River Turtles: Crucial for Biodiversity


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As of July 2007 the community of Versalles, together with park guards and in collaboration with WWF Bolivia, has been monitoring River turtles (Podocnemis expansa and Podocnemis unifilis) in the Iténez River of the protected area of the same name.

This initiative is part of the local community involvement in natural resource protection activities in view of the need for conservation and sustainability regarding species. The most interesting aspect of this project is that the community itself took on the initiative in direct coordination with the park guards of the Iténez Protected Area (PA). Six community members became responsible for monitoring river turtle nesting sites on four beaches on the Iténez and San Simón rivers.

WWF Bolivia

Photo © André BÄRTSCHI and Text WWFolio (WWF Bolivia) All Rights Reserved
Photo Below © Juan PRATGINESTOS

To determine the conservation state of the river turtles, local technical staff used a diagnosis regarding the use of local communities of these resources and, in this way, be able to identify current threats to the river turtle populations. The work carried out by the volunteer community members consists in obtaining information that can be used as input for the future development of a Turtle management plan for the northern area of the Iténez PA, as well as surveillance activities during the nesting and egg laying season.

The Giant South American turtle (Podocnemis expansa) is classified as “lower risk/conservation dependent” (LR/cd) on the IUCN Red List 2003, and listed under Appendix II (which means the species is not necessarily currently threatened with extinction, but may become so unless trade is closely controlled) of CITES (Convention on International Trade in Endangered Species of Wild Fauna and Flora) – and the Yellow-headed sideneck turtle (Podocnemis unifilis) is classified as “vulnerable” by IUCN, and is also listed under Appendix II of CITES.

The main causes for the reduction in their populations in other areas in the lowlands of Bolivia is indiscriminate hunting for commercial purposes, as well as the excessive consumption of their eggs, the logging and clearing of areas surrounding rivers, and damming of rivers, which can cause the water cycle to be drastically altered. This can confuse the turtles' natural seasonal cycle of nesting, which is timed to the alternation of floods and low flows. In addition, premature rising of rivers can flood nesting sites, causing reduced hatching success.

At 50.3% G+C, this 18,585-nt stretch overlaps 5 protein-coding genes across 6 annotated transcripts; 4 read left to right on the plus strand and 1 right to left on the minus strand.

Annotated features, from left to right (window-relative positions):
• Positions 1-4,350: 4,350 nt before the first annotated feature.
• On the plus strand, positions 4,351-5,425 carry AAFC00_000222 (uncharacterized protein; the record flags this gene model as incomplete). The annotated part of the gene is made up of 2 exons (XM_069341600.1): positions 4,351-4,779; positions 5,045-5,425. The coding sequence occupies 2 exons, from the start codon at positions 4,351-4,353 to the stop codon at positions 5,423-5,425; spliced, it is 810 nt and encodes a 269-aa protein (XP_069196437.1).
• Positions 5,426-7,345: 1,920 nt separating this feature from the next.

Both species are considered crucial for maintaining the biodiversity within their habitats, due to their important role as dispersers of fruits and seeds, and these Turtles hold third place in fulfilling this role after monkeys and birds (Conway, 2004).

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Podocnemis expansa

The Giant South American turtle (Podocnemis expansa) belongs to the Podocnemidae family and is the largest river turtle in the Amazon and Orinoquia. Females measure between 70 cm up to 1 m and males range from 30 to 55 cm. The females lay 150 to 180 eggs once a year and the incubation period is roughly 45 days. This primarily herbivorous species feeds predominantly on the fruits of riparian trees. Leaves and stems are also taken, as are freshwater sponges and occasional insects or carrion.

Podocnemis unifilis

The Yellow-headed sideneck turtle (Podocnemis unifilis) also belongs to the Podocnemidae family and lives in the Amazon and Orinoquia rivers. The female is larger than the male, and its tail is shorter and wider. Females can reach a size of 35 to 68 cm long and weigh more than 8 kg as adults. It feeds on vegetable matter: grasses, fruits, leaves, carrion and mollusks.

Wildlife in Bolivia

The Yellow-headed sideneck turtle lays 10 to 35 eggs twice a year on sandy beaches along rivers. This occurs during the dry season and helps impeding the eggs from being carried away by flooding. The eggs hatch in roughly 60 to 80 days. The greatest threat to both species (Podocnemis unifilis and Podocnemis expansa) is the illegal harvesting of eggs on behalf of some fishermen and communities, who then either eat or sell them. Hatchlings are also sold in the illegal pet trade.

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